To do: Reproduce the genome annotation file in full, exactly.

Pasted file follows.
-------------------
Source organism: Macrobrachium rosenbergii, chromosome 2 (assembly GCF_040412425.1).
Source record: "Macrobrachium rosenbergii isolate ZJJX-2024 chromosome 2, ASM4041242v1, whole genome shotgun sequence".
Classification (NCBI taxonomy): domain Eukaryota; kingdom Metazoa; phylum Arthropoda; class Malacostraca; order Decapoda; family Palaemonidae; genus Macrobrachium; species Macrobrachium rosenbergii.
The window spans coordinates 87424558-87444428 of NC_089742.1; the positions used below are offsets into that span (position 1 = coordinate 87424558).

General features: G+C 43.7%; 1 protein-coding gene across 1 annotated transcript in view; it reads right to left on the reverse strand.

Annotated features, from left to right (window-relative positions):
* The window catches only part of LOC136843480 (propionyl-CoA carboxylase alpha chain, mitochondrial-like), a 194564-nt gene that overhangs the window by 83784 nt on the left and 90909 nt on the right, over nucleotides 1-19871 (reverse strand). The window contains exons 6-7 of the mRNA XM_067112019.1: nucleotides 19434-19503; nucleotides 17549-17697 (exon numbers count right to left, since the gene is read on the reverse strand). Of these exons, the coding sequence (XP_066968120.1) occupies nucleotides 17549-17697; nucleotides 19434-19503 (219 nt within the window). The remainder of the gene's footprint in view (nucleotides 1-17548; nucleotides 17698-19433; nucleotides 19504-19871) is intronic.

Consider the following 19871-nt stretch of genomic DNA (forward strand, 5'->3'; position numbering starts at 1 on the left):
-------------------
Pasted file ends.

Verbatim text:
Source organism: Macrobrachium rosenbergii, chromosome 2 (assembly GCF_040412425.1).
Source record: "Macrobrachium rosenbergii isolate ZJJX-2024 chromosome 2, ASM4041242v1, whole genome shotgun sequence".
Classification (NCBI taxonomy): domain Eukaryota; kingdom Metazoa; phylum Arthropoda; class Malacostraca; order Decapoda; family Palaemonidae; genus Macrobrachium; species Macrobrachium rosenbergii.
The window spans coordinates 87424558-87444428 of NC_089742.1; the positions used below are offsets into that span (position 1 = coordinate 87424558).

General features: G+C 43.7%; 1 protein-coding gene across 1 annotated transcript in view; it reads right to left on the reverse strand.

Annotated features, from left to right (window-relative positions):
* The window catches only part of LOC136843480 (propionyl-CoA carboxylase alpha chain, mitochondrial-like), a 194564-nt gene that overhangs the window by 83784 nt on the left and 90909 nt on the right, over nucleotides 1-19871 (reverse strand). The window contains exons 6-7 of the mRNA XM_067112019.1: nucleotides 19434-19503; nucleotides 17549-17697 (exon numbers count right to left, since the gene is read on the reverse strand). Of these exons, the coding sequence (XP_066968120.1) occupies nucleotides 17549-17697; nucleotides 19434-19503 (219 nt within the window). The remainder of the gene's footprint in view (nucleotides 1-17548; nucleotides 17698-19433; nucleotides 19504-19871) is intronic.

Consider the following 19871-nt stretch of genomic DNA (forward strand, 5'->3'; position numbering starts at 1 on the left):